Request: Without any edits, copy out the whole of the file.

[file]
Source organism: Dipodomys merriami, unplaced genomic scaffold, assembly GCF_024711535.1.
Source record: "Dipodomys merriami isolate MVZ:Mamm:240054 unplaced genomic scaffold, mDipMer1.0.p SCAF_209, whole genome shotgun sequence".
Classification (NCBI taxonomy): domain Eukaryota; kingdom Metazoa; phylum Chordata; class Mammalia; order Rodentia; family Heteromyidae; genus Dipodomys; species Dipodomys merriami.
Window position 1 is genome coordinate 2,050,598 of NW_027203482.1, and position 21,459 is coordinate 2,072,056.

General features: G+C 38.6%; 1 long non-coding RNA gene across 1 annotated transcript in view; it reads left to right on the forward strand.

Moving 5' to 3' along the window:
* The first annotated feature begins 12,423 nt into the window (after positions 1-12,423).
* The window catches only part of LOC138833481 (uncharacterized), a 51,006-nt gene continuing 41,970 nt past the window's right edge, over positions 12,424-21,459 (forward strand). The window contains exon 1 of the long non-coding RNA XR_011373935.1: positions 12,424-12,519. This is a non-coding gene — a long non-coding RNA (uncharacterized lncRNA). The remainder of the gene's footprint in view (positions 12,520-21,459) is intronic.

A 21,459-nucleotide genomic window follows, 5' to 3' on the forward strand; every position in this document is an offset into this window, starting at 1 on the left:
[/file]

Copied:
Source organism: Dipodomys merriami, unplaced genomic scaffold, assembly GCF_024711535.1.
Source record: "Dipodomys merriami isolate MVZ:Mamm:240054 unplaced genomic scaffold, mDipMer1.0.p SCAF_209, whole genome shotgun sequence".
Classification (NCBI taxonomy): domain Eukaryota; kingdom Metazoa; phylum Chordata; class Mammalia; order Rodentia; family Heteromyidae; genus Dipodomys; species Dipodomys merriami.
Window position 1 is genome coordinate 2,050,598 of NW_027203482.1, and position 21,459 is coordinate 2,072,056.

General features: G+C 38.6%; 1 long non-coding RNA gene across 1 annotated transcript in view; it reads left to right on the forward strand.

Moving 5' to 3' along the window:
* The first annotated feature begins 12,423 nt into the window (after positions 1-12,423).
* The window catches only part of LOC138833481 (uncharacterized), a 51,006-nt gene continuing 41,970 nt past the window's right edge, over positions 12,424-21,459 (forward strand). The window contains exon 1 of the long non-coding RNA XR_011373935.1: positions 12,424-12,519. This is a non-coding gene — a long non-coding RNA (uncharacterized lncRNA). The remainder of the gene's footprint in view (positions 12,520-21,459) is intronic.

A 21,459-nucleotide genomic window follows, 5' to 3' on the forward strand; every position in this document is an offset into this window, starting at 1 on the left: